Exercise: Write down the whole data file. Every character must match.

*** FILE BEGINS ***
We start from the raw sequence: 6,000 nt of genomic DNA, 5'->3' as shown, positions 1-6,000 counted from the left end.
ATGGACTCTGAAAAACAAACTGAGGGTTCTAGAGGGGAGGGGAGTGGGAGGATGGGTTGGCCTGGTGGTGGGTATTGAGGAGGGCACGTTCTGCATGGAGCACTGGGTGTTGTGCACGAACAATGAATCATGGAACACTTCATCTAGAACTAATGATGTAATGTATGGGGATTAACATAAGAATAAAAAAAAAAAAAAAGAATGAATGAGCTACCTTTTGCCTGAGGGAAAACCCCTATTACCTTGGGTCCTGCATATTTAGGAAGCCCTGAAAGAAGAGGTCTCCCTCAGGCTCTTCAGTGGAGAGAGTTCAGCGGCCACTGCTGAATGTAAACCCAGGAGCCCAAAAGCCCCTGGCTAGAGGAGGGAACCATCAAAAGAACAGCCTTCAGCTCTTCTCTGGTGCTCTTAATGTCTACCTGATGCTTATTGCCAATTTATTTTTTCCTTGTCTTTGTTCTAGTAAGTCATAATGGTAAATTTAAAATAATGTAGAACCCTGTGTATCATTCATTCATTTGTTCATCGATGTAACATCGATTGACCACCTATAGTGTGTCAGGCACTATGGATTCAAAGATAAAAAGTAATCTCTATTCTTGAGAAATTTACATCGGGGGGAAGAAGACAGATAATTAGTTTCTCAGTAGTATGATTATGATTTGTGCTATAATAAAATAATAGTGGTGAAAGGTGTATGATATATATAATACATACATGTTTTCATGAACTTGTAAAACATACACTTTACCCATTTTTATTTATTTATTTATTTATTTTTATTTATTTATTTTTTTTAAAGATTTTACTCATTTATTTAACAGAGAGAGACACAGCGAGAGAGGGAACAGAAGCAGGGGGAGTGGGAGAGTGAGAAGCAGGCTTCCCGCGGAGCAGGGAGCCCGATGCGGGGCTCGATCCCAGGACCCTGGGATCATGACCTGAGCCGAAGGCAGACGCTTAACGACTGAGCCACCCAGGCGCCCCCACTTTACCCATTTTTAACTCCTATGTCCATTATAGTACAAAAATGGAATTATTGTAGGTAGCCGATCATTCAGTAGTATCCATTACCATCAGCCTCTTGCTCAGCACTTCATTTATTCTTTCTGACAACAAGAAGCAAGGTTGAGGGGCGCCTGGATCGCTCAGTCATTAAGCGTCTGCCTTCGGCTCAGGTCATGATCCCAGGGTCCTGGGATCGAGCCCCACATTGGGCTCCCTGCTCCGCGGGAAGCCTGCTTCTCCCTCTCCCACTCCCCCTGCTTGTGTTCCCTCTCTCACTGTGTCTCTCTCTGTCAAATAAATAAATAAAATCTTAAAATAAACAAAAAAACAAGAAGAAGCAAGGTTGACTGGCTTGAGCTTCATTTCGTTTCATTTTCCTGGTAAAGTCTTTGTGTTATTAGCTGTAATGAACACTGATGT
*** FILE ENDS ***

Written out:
We start from the raw sequence: 6,000 nt of genomic DNA, 5'->3' as shown, positions 1-6,000 counted from the left end.
ATGGACTCTGAAAAACAAACTGAGGGTTCTAGAGGGGAGGGGAGTGGGAGGATGGGTTGGCCTGGTGGTGGGTATTGAGGAGGGCACGTTCTGCATGGAGCACTGGGTGTTGTGCACGAACAATGAATCATGGAACACTTCATCTAGAACTAATGATGTAATGTATGGGGATTAACATAAGAATAAAAAAAAAAAAAAAGAATGAATGAGCTACCTTTTGCCTGAGGGAAAACCCCTATTACCTTGGGTCCTGCATATTTAGGAAGCCCTGAAAGAAGAGGTCTCCCTCAGGCTCTTCAGTGGAGAGAGTTCAGCGGCCACTGCTGAATGTAAACCCAGGAGCCCAAAAGCCCCTGGCTAGAGGAGGGAACCATCAAAAGAACAGCCTTCAGCTCTTCTCTGGTGCTCTTAATGTCTACCTGATGCTTATTGCCAATTTATTTTTTCCTTGTCTTTGTTCTAGTAAGTCATAATGGTAAATTTAAAATAATGTAGAACCCTGTGTATCATTCATTCATTTGTTCATCGATGTAACATCGATTGACCACCTATAGTGTGTCAGGCACTATGGATTCAAAGATAAAAAGTAATCTCTATTCTTGAGAAATTTACATCGGGGGGAAGAAGACAGATAATTAGTTTCTCAGTAGTATGATTATGATTTGTGCTATAATAAAATAATAGTGGTGAAAGGTGTATGATATATATAATACATACATGTTTTCATGAACTTGTAAAACATACACTTTACCCATTTTTATTTATTTATTTATTTATTTTTATTTATTTATTTTTTTTAAAGATTTTACTCATTTATTTAACAGAGAGAGACACAGCGAGAGAGGGAACAGAAGCAGGGGGAGTGGGAGAGTGAGAAGCAGGCTTCCCGCGGAGCAGGGAGCCCGATGCGGGGCTCGATCCCAGGACCCTGGGATCATGACCTGAGCCGAAGGCAGACGCTTAACGACTGAGCCACCCAGGCGCCCCCACTTTACCCATTTTTAACTCCTATGTCCATTATAGTACAAAAATGGAATTATTGTAGGTAGCCGATCATTCAGTAGTATCCATTACCATCAGCCTCTTGCTCAGCACTTCATTTATTCTTTCTGACAACAAGAAGCAAGGTTGAGGGGCGCCTGGATCGCTCAGTCATTAAGCGTCTGCCTTCGGCTCAGGTCATGATCCCAGGGTCCTGGGATCGAGCCCCACATTGGGCTCCCTGCTCCGCGGGAAGCCTGCTTCTCCCTCTCCCACTCCCCCTGCTTGTGTTCCCTCTCTCACTGTGTCTCTCTCTGTCAAATAAATAAATAAAATCTTAAAATAAACAAAAAAACAAGAAGAAGCAAGGTTGACTGGCTTGAGCTTCATTTCGTTTCATTTTCCTGGTAAAGTCTTTGTGTTATTAGCTGTAATGAACACTGATGT